Winter Outlook 2015 - 2016
It’s that time of year again… we’re prepping our staff to create Certified Snowfall Totals and everybody is wondering what to expect for the upcoming winter. After two frigid and snowy winters across the Eastern US, will 2015-16 be another one? As of right now, it looks like the answer is no.
If you have been following weather over the last couple of months, then it shouldn’t be too surprising to hear that the strong El Niño is expected to be a major player in determining our weather during the colder months. As a quick reminder, El Niño, or the “warm” phase of the El Niño Southern Oscillation (ENSO), and refers to the anomalous warming of the central and eastern Tropical Pacific Ocean. Not only is the current event considered a “strong” El Niño, but it is also on pace to rival the strongest events ever.
Idealized pattern during a strong El Niño.
The pattern during strong El Niños is typically characterized by a large trough of low pressure over the Gulf of Alaska, with a ridge of high pressure extending over much of the Northern US. This is the complete opposite of the set-up we had in 2013-14 and 2014-15, which featured ridging along the West Coast and a broad trough over the Eastern US. So, what exactly does this mean for the East Coast and Midwest? Strong El Niños correlate with milder than average winters across the northern part of the country. In addition, the Midwest and Ohio Valley generally end up with below average snow totals. As for the East Coast, the relationship between snowfall and strong El Niño is weaker (though they average out below normal as well).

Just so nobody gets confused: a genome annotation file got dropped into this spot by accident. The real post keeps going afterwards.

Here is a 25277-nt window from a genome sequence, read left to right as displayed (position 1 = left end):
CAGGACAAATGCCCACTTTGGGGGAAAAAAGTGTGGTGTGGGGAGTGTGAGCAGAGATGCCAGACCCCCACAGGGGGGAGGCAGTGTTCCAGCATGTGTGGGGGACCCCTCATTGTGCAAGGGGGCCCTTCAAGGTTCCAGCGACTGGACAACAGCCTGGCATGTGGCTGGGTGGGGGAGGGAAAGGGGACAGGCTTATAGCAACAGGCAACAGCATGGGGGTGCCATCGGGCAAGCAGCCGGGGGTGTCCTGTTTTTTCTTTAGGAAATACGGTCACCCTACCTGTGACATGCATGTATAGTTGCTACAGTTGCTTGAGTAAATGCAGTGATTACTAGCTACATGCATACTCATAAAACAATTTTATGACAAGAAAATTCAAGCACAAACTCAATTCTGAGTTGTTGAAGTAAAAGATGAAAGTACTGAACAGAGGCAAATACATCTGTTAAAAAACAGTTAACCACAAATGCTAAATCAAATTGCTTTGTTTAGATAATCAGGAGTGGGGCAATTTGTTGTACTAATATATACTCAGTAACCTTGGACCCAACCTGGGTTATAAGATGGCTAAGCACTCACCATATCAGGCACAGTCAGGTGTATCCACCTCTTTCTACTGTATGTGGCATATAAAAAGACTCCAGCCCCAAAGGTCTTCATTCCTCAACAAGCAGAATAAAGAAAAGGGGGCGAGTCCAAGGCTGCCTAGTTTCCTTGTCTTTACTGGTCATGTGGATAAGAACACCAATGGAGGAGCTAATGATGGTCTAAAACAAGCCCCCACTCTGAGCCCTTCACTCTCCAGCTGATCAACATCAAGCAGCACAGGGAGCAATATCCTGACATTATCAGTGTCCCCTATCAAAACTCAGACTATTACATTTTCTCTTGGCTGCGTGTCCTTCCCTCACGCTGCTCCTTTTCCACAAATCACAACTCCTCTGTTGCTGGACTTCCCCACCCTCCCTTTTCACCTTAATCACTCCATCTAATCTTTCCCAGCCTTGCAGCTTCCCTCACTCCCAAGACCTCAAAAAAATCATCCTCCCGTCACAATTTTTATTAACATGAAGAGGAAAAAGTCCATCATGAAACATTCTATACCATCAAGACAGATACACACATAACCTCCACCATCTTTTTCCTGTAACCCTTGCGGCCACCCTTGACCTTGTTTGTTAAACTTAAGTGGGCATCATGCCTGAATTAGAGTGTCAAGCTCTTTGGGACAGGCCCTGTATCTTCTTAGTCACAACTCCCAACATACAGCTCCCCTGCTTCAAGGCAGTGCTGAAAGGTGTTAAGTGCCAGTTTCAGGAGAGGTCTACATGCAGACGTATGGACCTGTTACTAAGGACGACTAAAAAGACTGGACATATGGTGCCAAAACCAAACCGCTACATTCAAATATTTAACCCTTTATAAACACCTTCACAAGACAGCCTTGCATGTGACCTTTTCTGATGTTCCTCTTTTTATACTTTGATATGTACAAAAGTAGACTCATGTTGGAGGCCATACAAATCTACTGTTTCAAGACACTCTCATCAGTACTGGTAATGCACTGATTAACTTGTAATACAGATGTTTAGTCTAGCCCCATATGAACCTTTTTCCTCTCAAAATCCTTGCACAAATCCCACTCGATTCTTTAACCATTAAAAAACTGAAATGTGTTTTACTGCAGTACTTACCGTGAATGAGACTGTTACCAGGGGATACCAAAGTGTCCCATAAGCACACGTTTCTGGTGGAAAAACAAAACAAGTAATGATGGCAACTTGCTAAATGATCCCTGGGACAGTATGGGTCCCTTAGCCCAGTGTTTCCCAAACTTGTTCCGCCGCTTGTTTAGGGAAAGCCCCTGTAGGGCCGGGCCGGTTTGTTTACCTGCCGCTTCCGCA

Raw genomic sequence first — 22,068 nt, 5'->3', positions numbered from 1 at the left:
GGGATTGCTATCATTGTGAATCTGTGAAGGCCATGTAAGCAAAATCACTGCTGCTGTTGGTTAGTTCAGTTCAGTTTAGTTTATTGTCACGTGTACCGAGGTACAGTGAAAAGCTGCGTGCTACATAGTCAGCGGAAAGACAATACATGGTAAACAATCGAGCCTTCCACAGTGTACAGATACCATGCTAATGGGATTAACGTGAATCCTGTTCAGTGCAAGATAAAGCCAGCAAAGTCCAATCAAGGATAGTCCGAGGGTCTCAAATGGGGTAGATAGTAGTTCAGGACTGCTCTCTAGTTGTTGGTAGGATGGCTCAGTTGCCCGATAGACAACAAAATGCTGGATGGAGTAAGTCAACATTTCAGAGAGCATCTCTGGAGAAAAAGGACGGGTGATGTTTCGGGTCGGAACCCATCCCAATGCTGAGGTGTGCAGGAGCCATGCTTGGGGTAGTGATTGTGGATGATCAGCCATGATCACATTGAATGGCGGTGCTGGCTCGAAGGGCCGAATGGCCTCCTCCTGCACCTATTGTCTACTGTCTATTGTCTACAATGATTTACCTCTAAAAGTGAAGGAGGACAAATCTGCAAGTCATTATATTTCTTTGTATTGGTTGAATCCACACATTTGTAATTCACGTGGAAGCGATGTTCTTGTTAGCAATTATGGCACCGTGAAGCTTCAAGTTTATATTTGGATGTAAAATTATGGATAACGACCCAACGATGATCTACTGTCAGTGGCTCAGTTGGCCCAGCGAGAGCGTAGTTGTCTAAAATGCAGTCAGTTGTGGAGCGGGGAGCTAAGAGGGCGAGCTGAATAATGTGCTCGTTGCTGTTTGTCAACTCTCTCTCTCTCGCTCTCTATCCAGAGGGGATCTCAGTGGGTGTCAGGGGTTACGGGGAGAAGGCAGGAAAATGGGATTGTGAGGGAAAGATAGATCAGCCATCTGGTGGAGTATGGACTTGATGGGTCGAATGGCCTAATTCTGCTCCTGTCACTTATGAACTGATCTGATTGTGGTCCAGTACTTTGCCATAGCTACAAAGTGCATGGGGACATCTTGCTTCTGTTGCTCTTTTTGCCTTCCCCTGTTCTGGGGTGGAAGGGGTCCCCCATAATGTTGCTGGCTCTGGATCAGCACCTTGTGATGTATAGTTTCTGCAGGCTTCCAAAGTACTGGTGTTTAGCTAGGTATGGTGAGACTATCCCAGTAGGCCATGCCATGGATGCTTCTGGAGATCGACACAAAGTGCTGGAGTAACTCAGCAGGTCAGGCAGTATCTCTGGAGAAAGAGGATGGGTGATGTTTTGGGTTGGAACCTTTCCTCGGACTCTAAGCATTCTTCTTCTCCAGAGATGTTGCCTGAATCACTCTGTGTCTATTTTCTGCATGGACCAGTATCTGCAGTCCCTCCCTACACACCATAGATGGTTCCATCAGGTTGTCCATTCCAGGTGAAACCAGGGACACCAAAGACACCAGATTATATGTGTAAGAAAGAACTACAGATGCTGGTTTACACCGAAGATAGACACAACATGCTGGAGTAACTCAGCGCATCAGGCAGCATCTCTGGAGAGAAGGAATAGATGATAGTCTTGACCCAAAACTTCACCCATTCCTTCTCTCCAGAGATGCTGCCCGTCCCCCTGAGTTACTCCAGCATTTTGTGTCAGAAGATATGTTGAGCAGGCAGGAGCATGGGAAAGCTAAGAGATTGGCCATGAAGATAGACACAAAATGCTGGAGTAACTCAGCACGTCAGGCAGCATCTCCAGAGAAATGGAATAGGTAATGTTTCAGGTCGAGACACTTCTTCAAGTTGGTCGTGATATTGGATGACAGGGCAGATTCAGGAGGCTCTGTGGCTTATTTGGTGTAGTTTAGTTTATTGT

So with a strong El Niño in control, an overall milder winter is forecast for the Midwest, Northeast and Mid-Atlantic. This will be especially true during the first half of winter, as things will likely get off to a relatively slow start. In addition, the lack of sustained cold air will favor more mixed precipitation events than in prior years. However, we do expect things to pick up by the time we move into February. And with an active southern branch of the jet stream, folks along the Eastern Seaboard will have to keep an eye out for a few “big snow” threats. Despite a forecast of slightly below average snowfall on the East Coast, don’t forget that it only takes one big storm to deliver significant snowfall across the Northeast and Mid-Atlantic.